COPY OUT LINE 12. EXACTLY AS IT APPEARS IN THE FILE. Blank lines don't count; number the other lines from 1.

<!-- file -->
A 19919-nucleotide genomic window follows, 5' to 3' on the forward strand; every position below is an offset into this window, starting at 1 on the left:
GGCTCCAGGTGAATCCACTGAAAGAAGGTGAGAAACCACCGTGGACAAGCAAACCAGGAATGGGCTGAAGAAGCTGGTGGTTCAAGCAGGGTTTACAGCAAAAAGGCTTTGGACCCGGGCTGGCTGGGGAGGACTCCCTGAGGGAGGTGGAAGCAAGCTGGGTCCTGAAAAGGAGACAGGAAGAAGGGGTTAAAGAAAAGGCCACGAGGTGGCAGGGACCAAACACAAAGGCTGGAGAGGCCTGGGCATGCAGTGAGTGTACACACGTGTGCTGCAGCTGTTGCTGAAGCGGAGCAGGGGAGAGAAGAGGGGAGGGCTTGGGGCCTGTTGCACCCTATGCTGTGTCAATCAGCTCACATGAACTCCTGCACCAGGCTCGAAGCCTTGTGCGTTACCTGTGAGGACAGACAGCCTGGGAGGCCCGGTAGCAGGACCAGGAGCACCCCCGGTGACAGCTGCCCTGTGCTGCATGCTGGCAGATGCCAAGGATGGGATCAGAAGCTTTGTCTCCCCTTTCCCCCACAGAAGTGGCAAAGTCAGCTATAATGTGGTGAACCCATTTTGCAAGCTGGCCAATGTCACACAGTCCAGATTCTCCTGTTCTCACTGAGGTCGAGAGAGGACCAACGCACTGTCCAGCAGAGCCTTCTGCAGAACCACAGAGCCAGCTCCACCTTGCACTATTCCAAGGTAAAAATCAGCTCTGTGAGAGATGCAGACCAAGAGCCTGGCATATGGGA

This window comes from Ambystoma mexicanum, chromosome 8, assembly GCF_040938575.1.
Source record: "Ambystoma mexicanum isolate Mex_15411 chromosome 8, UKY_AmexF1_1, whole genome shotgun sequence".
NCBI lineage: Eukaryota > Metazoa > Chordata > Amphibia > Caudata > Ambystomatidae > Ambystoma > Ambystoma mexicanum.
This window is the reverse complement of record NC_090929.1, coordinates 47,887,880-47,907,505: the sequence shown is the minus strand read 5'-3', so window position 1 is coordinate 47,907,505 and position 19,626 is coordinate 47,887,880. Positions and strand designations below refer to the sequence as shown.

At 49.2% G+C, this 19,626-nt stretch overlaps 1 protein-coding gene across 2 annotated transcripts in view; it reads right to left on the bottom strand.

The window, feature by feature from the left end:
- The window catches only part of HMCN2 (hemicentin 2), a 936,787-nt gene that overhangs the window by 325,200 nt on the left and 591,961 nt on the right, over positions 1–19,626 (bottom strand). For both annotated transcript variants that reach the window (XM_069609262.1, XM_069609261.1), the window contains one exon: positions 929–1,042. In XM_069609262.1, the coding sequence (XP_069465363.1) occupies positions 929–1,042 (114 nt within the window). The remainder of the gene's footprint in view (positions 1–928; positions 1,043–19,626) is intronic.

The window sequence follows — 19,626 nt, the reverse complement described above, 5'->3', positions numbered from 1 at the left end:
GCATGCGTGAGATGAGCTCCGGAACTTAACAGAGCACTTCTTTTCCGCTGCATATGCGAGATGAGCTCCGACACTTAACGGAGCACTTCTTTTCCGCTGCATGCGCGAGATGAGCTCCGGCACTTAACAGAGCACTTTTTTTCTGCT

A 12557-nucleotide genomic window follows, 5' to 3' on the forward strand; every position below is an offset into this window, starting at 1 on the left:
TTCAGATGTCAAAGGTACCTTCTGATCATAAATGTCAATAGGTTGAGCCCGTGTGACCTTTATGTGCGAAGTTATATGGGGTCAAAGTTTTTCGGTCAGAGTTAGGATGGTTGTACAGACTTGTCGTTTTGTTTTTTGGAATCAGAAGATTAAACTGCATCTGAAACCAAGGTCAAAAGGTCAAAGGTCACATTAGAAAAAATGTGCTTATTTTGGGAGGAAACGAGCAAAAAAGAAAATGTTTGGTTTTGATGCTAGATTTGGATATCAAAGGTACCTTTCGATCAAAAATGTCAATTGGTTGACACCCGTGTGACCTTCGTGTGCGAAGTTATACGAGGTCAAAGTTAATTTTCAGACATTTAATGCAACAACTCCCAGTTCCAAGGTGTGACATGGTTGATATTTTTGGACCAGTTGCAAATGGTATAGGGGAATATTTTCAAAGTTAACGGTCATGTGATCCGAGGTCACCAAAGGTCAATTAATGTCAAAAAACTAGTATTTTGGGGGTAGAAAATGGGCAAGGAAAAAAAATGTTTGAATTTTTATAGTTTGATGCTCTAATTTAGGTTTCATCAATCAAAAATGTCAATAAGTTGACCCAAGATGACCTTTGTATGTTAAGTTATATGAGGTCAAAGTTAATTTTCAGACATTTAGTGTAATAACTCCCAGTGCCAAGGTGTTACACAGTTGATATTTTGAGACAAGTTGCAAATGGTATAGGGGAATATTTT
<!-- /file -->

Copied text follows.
A 12557-nucleotide genomic window follows, 5' to 3' on the forward strand; every position below is an offset into this window, starting at 1 on the left: